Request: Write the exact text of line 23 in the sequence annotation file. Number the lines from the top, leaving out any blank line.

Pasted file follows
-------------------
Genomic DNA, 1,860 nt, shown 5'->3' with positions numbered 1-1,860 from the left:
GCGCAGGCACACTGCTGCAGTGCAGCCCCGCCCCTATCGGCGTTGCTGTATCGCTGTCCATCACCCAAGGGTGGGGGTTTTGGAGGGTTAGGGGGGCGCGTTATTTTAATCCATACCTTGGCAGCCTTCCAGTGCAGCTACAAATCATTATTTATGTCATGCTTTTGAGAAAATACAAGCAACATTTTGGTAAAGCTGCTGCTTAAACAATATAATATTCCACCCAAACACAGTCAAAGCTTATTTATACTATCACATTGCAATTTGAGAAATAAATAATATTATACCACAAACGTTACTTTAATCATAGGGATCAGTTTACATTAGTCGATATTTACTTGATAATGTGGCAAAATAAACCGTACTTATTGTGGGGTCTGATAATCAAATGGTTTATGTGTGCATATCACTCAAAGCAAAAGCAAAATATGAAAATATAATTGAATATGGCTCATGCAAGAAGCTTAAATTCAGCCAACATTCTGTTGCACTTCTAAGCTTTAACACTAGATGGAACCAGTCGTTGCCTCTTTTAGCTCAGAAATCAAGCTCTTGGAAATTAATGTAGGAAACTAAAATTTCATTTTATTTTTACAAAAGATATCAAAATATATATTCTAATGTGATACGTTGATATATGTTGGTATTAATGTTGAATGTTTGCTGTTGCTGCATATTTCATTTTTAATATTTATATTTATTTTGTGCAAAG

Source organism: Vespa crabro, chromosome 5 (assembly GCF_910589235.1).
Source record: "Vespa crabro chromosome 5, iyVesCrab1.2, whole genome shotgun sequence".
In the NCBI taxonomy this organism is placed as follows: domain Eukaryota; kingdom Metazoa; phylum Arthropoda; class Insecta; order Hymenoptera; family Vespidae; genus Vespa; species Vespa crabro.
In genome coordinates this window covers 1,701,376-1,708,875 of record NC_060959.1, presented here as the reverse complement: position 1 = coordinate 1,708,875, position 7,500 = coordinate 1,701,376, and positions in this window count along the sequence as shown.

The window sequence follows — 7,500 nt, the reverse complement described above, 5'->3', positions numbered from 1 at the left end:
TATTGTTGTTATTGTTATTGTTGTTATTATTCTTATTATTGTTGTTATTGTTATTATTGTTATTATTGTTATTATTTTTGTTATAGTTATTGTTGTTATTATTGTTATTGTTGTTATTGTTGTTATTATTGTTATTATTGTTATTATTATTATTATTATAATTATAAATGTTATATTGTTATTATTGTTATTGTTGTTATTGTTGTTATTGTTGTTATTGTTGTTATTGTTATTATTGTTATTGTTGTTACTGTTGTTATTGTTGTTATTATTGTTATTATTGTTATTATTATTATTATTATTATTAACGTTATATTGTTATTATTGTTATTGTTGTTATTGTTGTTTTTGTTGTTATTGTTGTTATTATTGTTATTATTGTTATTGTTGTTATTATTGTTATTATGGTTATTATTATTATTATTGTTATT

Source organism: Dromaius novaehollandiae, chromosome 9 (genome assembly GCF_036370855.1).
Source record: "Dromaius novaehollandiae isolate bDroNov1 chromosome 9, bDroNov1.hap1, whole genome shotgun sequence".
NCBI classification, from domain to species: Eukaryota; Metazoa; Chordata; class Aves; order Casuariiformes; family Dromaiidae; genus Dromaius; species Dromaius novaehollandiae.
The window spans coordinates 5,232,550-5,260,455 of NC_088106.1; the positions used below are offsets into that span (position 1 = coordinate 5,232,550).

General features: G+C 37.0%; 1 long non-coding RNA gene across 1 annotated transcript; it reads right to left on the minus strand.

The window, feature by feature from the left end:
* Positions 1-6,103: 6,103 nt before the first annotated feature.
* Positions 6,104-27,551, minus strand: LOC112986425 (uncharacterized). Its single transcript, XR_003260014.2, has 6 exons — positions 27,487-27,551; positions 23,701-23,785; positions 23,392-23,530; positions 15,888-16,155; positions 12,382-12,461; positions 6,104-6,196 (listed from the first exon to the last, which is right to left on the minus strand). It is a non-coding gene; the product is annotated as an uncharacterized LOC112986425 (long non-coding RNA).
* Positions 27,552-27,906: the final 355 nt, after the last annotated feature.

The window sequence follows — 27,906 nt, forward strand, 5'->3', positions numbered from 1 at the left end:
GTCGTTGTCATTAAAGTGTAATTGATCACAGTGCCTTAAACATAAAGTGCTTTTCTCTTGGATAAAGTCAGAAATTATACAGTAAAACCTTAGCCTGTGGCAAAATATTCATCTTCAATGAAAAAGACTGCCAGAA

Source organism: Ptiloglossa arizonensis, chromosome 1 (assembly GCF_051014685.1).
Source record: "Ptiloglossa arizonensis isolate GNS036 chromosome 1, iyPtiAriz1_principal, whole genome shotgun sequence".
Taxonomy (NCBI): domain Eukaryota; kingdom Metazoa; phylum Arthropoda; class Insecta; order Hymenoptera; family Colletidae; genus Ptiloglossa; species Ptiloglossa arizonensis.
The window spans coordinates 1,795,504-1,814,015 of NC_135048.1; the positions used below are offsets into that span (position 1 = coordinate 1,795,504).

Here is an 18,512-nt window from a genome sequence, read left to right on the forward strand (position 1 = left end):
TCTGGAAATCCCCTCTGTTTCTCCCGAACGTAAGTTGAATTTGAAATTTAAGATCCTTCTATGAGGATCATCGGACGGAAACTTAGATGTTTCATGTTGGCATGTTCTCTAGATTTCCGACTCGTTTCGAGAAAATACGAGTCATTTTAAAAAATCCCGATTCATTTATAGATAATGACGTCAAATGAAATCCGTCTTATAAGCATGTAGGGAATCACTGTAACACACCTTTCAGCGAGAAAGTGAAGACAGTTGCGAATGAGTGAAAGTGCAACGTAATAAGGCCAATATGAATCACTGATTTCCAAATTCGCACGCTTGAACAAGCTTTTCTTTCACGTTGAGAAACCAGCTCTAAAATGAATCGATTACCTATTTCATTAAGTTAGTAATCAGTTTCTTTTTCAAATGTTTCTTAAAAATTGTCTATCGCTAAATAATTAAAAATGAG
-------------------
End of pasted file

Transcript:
The window spans coordinates 1,795,504-1,814,015 of NC_135048.1; the positions used below are offsets into that span (position 1 = coordinate 1,795,504).